The numerical system of the Greek stoicheia has already been presented in Table .3 on p, llli., Ea:ch. Ietter ,has a numerical value, In Greek. pracdce when. a ]ene!f was meant to be understood as a.. DUm." bera ~ark would be inscribed nexc (0 it, for example, p ' ~ 1.011 ,

In 'the Gr«k s:yst,em of ml'umbera[eC'l!t!rs, theta is unique ~nd stands alone in the- ninth column (che signs for 90 and 900 bemg, purely numerical symbols). Also~ the sim'p~e fe~resentati?n ,of dle: number 6 is impossible withou,t recourse eo the obsolete ,dJgam;ma.

Numbers have been. imbued with symbolic ·qualities by most cultures The ancient magical papyri are' full of referencesto SUJdl ad.turnUy spedfic numerical symbols. For examp~_e~ when rhe number 7 is mentioned, it is moot often at i,eference to (he god Set~Typhon,

The Science of the $toicheia


whose Seat is 'behind [he ,oonueUadon of the Tbjgh (Kt.phesh)~- Wh1dl consists of seven stars, We mose commonly call tht~ consrellaeion (he ~!Bjg Dipper.» Howeve,r, '[he usual Use of fi~mer.k::-aJ symbolism at the deepest ~evd .of 'UlndeIsnmd[ng is one we know aJ)Ou( from the writlOgs of the fythagoreans and Neo'~,P1at:oni5ts. for [hem each of the numbers one through [en had a special, ~f manifold!, qualitative mean .. ,togl• Note chat fe't them the idea of fl'l..l.mber was nor confined to a, maner of,qualluhy. Here are a few of the 'quaHdes ascr~bed to ea:dl of the numbers in [he' Theology o/Arithme.tic"V) [hought to' be based on dte'works of the NeQ-P~a.wn[sr and rheurgisr, Iamblichus~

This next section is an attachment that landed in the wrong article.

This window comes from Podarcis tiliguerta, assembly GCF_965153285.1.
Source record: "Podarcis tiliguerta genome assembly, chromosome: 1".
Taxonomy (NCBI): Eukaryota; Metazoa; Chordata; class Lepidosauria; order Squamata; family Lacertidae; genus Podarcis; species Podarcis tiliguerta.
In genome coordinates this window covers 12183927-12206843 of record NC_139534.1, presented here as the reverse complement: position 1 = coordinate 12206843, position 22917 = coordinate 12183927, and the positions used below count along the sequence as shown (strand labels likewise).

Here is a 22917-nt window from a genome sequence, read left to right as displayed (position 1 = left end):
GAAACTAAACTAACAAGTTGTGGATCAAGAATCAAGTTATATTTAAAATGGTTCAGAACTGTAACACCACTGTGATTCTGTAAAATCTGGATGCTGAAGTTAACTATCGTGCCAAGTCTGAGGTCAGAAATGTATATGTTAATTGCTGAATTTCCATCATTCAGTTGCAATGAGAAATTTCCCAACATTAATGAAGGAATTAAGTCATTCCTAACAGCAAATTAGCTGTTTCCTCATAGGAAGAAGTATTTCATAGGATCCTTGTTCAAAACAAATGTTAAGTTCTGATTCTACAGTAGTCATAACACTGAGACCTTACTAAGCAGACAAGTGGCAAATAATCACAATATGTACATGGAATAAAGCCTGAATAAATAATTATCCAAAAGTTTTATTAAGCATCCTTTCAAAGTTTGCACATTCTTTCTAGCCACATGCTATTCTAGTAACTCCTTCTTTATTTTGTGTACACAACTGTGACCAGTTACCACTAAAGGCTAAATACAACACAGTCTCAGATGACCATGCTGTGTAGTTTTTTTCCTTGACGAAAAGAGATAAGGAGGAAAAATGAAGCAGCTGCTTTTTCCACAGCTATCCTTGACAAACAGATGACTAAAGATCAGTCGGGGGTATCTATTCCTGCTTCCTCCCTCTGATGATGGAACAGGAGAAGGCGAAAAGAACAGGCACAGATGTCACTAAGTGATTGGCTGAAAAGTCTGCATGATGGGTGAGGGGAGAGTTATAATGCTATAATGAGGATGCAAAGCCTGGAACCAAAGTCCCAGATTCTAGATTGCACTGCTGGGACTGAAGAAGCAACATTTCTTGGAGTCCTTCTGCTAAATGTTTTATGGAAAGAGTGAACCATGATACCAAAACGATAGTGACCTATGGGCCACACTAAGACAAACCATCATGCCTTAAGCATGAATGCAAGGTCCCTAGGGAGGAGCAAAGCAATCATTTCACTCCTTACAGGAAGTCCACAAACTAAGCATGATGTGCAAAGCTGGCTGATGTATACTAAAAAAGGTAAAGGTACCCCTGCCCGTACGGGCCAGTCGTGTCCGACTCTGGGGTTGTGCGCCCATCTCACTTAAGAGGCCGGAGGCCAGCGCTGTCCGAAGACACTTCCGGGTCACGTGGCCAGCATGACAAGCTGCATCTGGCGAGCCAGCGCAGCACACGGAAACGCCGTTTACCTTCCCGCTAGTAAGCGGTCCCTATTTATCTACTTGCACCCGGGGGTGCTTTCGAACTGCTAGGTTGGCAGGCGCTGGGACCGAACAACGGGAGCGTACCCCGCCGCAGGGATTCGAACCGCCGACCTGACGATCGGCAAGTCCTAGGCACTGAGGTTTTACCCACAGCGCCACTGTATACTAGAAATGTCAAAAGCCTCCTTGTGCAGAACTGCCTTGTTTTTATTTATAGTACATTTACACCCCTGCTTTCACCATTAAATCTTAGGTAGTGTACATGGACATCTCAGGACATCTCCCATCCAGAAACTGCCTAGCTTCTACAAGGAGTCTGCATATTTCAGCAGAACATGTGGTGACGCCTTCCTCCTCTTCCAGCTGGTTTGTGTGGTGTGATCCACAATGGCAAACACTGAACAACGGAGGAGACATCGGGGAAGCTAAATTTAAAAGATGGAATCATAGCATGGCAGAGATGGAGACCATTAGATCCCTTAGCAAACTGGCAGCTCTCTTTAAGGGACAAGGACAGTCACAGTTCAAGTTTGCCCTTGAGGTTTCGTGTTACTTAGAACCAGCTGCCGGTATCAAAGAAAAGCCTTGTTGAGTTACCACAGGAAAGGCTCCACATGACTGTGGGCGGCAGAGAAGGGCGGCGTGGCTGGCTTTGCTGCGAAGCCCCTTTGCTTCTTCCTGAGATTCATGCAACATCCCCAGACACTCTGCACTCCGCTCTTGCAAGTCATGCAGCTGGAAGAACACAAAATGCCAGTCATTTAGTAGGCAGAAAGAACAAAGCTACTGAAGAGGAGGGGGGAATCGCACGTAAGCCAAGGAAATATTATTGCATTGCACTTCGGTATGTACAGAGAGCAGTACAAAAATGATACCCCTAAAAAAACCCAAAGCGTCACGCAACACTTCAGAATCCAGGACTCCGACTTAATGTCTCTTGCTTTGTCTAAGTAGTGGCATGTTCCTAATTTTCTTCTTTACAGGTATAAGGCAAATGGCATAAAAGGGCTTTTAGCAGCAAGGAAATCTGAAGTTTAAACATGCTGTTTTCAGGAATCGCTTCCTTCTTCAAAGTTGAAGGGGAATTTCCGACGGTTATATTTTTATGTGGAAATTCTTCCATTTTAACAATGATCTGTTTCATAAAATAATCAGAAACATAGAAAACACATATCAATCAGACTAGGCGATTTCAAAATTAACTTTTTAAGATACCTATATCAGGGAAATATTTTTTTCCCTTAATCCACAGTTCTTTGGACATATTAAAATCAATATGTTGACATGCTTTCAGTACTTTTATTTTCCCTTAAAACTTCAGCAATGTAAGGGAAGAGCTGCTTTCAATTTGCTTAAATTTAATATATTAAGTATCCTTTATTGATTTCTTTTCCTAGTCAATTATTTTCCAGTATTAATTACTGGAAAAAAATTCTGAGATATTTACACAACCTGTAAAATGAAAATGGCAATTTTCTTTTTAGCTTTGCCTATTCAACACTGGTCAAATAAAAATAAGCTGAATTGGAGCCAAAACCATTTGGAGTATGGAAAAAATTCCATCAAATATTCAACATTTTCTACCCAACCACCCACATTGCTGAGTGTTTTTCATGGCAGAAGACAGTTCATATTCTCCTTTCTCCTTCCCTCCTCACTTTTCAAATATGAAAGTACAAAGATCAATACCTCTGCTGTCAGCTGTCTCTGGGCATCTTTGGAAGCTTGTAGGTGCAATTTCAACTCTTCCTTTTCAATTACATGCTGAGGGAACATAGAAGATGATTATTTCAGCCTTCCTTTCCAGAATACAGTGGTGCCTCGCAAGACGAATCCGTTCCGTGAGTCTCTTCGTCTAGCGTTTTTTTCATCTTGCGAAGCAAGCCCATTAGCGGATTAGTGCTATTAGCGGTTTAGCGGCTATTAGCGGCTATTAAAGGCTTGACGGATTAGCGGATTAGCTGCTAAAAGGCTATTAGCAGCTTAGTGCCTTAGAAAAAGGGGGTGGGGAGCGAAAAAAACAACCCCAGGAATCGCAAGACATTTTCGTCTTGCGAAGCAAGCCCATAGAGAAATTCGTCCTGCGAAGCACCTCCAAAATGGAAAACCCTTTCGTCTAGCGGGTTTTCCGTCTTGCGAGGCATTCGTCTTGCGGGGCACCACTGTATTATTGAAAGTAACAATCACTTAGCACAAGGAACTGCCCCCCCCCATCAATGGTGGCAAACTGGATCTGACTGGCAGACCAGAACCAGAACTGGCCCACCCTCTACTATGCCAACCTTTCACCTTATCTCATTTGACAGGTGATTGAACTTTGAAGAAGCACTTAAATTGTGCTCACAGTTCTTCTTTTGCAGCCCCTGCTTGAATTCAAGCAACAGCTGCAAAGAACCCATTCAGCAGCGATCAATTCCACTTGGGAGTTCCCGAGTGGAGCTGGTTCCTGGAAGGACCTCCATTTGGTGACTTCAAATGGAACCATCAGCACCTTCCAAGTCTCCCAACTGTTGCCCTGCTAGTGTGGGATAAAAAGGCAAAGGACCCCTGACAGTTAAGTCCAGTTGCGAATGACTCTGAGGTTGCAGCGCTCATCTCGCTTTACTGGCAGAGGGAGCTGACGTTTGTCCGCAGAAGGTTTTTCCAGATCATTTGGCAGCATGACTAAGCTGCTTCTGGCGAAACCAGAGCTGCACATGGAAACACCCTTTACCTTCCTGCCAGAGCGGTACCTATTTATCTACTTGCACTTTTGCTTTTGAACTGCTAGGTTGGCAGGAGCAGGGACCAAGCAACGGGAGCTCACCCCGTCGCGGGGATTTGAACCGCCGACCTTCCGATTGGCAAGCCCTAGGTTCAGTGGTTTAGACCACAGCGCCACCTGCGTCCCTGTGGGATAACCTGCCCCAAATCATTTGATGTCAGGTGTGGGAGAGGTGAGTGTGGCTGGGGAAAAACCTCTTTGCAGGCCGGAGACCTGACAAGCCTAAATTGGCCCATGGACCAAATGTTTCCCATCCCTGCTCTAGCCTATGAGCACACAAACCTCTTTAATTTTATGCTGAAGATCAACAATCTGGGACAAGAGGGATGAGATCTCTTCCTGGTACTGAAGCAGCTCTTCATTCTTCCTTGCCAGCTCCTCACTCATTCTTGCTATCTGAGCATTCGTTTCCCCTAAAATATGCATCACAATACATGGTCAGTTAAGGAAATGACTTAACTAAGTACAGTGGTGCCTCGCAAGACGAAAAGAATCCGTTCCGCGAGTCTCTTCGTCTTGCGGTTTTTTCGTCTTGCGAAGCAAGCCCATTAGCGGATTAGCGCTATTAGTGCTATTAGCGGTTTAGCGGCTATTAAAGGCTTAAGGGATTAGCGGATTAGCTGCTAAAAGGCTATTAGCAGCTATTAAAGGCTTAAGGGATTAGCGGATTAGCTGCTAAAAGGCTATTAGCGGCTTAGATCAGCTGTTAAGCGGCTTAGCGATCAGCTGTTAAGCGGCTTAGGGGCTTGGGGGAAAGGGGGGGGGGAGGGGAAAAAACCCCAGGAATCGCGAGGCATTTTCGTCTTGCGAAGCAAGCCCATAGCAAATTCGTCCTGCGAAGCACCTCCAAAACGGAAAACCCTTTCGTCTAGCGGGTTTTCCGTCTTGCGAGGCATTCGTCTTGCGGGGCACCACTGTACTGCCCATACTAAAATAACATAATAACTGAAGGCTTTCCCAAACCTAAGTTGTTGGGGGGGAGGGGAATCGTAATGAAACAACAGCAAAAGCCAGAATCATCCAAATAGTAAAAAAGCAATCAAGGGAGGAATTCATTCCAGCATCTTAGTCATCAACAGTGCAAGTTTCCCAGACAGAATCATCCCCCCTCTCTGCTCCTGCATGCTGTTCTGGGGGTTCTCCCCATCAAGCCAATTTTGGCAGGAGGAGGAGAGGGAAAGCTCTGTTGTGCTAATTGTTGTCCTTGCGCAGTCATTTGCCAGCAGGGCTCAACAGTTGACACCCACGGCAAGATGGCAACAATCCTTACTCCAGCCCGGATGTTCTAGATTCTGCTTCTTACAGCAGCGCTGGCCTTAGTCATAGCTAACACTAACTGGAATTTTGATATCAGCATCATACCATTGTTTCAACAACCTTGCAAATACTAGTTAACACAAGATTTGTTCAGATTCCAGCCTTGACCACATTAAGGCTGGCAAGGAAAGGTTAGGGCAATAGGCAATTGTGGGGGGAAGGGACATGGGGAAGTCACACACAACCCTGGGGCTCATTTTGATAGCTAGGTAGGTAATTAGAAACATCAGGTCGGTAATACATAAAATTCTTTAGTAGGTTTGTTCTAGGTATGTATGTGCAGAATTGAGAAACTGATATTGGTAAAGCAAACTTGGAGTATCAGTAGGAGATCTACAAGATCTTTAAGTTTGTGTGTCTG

ONE-the Monad! Ir is c.aUed the First (pr6t'i!1u) and. r.hc Maker (Jem~:ourgo1), ir is Ljfe and God, It is Darkness and Matter. The One lexcludes llochwn,g. U'lJ~ IS in so Being. Nothingness irse][ In many 'Wi:lJys, the One shanxi, many quali ties wirh what we know as zero (aday.. (The' concept "zero" carne to rhe 'West from, India via: the' J\rnbs, and isa hormw~ng from Sanskrit sz'~ny,a.) The One is bOIt'h Ord,er (tdXia) and t<lnfinJec Space" (didos).

TW'O-t.he .Dyad: lit ws Nature in monon, dyfi~unk growth. Ir Is rh.e Radol (/lJg()i) ~.nPropordo 11. (anal(}gia);,

THREE-the Triad; Here is HalJRony in Know~edge (Ptosis). The triad is the Mean betweenextr:emes.

fOUR-the T~:[rad: Th~s is called "'dl,e Nature' of Change, '" and [hat which holds the key Ito Nature.

FIVE=--the Penrad, Ir i called [he' «lmmonaJ" and equated with Ligh[ and the Jna.oif:es[3'[[on of Juscjce.

SDC.- the Hexad: T.1l is is called [he Form of Forms and [he Reconcller. The hexad possesses Here is rhe marri;J;ge between male and. female.

'l!VEN-me Heptad: Ir is known as rhe Citadel (akropofit)j and rhe -!lie which Pn~senres., The heptad ~s the "Reverend Seven."



EIGHT-die Ocrad: This is me Steadfase and. the Seat which ~s celled AU-Harmonious.

NINE-'th,e Ennead; This is called Perfecrien because it is the Oneness of Mind. Here rhere is not' the Oneness of [he One beyond [he' abahy to be conscious. 'but Oneness in a COI1SCiol!ls stare, It is equated with Prometheus (who sees ahead) and who, brings; to perfection. The Ennead is rhe h'8ro's" the horizon-the border between the OUIel' realms and the return ro [he One in ten.

TEN~th,e Decad: Herre rhere ~s a return to the quality of One; but on a differ:en.t levd. It is eql;u;U'ed with EtJemi'ty; or A~em. wieh Memorr and Necessity, Ten is the number of K(}£~NU;'S.

These qualitarive discussions are higMyrelevam to understanding the essences, of the ten spheres of Being as depicted in the Alexandrian "Tree of Life, i. They are in face somerhing separate from rhe qualities represented by the stoicbei« bearing the same number desigrDI,3.tlo:ns. The Jloich,~ia: are manifestations 'and quasi-sensibk; signs: (If rhar which is only fuBy il1tdlig~ble in the pure' abstractnumbers .0 f rhe 5 pheres ..